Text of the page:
By Ann Cronin
I will be honest: I like to look my very best for college every day. I’m not the only one, and this is in no way an attack towards those who like to put effort into their appearance.
In the last issue of An Focal, we read an opinion piece that encouraged our peers to put a little extra care into their daily clothing choices. Fashion is subjective. Everyone has different style preferences and no two people have the same view.
Last week’s writer asked people to abandon “the grey sweat pants and the gym shoes” and adopt a more sophisticated attire. Of course, this is ridiculous. The most important aspect of a person’s style is whether or not it expresses their inner self. One should always dress to please oneself, not to impress anyone else.
There is absolutely nothing wrong with wearing tracksuit pants and runners to college. Just because you choose not to dress that way doesn’t make you any more stylish than someone who does. Likewise, anyone who feels most comfortable dressed up ‘to the nines’ should not be judged for doing so. Believe it or not, everyone does not have to look and think in the same way that you do.
Realistically speaking, there are so many better ways that a student can “Make the Effort This Semester”. Funnily enough, I’m not paying three grand worth of fees to have my peers judge my wardrobe.
We are here to learn. This is an institution of education and we are paying good money to obtain degrees. Where in the module outlines did you see a recommended standard of style that is needed to succeed in UL? You should put more effort into your studies and enjoyment at UL, rather than wasting energy on pleasing people who do not matter.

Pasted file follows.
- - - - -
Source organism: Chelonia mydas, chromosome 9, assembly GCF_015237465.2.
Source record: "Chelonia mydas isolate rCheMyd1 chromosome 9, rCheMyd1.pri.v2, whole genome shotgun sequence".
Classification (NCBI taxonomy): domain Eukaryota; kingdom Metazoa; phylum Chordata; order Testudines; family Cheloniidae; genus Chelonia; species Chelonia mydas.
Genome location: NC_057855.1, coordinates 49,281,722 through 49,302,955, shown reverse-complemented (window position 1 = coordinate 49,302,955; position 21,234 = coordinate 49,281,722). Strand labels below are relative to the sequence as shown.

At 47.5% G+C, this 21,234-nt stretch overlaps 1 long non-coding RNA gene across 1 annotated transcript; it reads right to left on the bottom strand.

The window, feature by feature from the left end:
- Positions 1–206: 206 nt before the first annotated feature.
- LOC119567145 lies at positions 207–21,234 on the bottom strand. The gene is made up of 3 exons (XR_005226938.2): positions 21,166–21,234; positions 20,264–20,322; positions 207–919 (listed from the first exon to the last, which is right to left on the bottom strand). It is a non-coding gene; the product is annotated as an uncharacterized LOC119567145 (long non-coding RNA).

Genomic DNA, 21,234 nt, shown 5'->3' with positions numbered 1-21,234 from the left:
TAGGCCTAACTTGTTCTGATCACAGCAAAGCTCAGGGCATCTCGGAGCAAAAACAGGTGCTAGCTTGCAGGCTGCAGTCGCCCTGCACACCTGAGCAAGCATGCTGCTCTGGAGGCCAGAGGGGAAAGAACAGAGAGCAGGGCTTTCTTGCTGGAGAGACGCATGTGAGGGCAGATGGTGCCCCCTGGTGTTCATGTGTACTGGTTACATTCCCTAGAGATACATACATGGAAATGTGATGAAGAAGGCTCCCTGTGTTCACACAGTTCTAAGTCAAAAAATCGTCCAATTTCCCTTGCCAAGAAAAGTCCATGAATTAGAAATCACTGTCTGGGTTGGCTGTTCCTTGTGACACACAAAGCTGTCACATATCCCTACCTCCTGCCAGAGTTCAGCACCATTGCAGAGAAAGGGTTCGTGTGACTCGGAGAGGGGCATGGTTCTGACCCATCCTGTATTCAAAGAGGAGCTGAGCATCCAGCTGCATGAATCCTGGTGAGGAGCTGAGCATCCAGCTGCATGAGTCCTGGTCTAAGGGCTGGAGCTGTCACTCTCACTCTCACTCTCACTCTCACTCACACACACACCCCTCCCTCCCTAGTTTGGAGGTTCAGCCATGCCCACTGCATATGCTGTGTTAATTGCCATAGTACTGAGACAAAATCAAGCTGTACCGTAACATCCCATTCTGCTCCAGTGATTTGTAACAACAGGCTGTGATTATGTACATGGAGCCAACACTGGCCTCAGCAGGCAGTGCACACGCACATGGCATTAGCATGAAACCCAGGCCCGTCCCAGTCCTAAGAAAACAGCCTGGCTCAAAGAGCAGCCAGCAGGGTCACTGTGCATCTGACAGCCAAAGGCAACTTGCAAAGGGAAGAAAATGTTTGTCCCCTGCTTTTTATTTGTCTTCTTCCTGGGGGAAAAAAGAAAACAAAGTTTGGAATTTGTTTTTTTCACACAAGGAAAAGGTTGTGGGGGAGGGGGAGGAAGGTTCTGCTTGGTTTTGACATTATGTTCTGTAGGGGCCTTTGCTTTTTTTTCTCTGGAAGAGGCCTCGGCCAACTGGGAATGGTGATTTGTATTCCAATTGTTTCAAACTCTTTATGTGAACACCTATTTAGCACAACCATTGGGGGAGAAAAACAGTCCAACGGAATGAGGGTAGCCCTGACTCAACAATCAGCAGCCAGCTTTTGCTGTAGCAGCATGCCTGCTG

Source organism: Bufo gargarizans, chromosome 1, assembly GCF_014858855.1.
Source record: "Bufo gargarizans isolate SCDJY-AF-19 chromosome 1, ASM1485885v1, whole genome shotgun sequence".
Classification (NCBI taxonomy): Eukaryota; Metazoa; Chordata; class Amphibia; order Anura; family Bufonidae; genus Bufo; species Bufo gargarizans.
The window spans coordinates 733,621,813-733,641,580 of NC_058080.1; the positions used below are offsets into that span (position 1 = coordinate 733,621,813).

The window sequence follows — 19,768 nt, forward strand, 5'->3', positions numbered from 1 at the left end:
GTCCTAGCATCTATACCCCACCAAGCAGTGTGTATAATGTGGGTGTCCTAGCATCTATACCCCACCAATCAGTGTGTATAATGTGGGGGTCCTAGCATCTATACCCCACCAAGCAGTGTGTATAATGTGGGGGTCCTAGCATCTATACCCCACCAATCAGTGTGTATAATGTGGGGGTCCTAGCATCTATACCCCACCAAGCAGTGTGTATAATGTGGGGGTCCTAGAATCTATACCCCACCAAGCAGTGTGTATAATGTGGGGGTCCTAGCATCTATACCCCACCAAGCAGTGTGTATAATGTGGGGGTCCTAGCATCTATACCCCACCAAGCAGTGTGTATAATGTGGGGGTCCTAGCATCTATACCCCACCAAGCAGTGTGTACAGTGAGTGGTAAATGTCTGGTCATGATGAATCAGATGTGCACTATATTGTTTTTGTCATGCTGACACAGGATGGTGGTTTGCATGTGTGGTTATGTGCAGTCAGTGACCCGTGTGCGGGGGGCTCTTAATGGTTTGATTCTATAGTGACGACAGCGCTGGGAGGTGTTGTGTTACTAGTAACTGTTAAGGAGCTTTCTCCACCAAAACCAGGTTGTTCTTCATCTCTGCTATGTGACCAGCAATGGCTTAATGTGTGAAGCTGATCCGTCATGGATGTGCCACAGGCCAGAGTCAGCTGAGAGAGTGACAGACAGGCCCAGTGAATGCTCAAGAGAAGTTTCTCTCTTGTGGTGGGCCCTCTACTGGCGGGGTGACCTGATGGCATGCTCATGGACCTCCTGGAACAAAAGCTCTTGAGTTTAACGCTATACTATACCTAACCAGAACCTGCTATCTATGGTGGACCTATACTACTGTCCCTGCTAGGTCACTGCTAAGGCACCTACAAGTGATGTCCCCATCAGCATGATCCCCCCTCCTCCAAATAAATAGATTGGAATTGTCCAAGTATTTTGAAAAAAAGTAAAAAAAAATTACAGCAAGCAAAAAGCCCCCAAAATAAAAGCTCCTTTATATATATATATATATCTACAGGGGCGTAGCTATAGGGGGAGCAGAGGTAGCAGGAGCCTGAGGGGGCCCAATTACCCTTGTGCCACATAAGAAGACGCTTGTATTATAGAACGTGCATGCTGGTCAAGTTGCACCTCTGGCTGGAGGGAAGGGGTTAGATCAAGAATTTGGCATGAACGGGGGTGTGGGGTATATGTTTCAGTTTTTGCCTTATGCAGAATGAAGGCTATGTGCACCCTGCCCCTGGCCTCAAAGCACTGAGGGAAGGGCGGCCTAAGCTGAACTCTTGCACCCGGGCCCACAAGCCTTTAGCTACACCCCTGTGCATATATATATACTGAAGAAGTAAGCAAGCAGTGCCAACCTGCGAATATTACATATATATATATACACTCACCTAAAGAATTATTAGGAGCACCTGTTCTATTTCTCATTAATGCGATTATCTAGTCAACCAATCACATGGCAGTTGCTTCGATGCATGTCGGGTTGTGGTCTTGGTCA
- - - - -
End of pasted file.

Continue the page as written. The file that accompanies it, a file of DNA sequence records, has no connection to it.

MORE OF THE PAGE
Do I even need to mention the fact that we aren’t exactly rolling in money? Not everyone can afford to “keep their style game up”, as the article put it.
Often, a student is scraping pennies to afford a weekly food shop and one or two regular social events. It can be hard to put enough money aside to buy clothes. You can’t blame any student with limited finances who opted for comfy, casual and versatile clothes over one or two stylish items that don’t suit many everyday activities.
Finally, before any boys out there decided to take last week’s advice to “ditch those Lonsdale white stripe pants”, it might be worth remembering that your one purpose in this college is not to impress every single critical fashionista. You are entitled to wear whatever clothes suit you, your personality, or even what fits most comfortably with your daily routine. Most people will admire your decision to dress for yourself, and not for anyone else.
College is not a runway, and no one has a right to comment on your dress sense. You should dress in whatever way makes you feel most comfortable and confident – you do not need to put in any effort to change the ways you express yourself.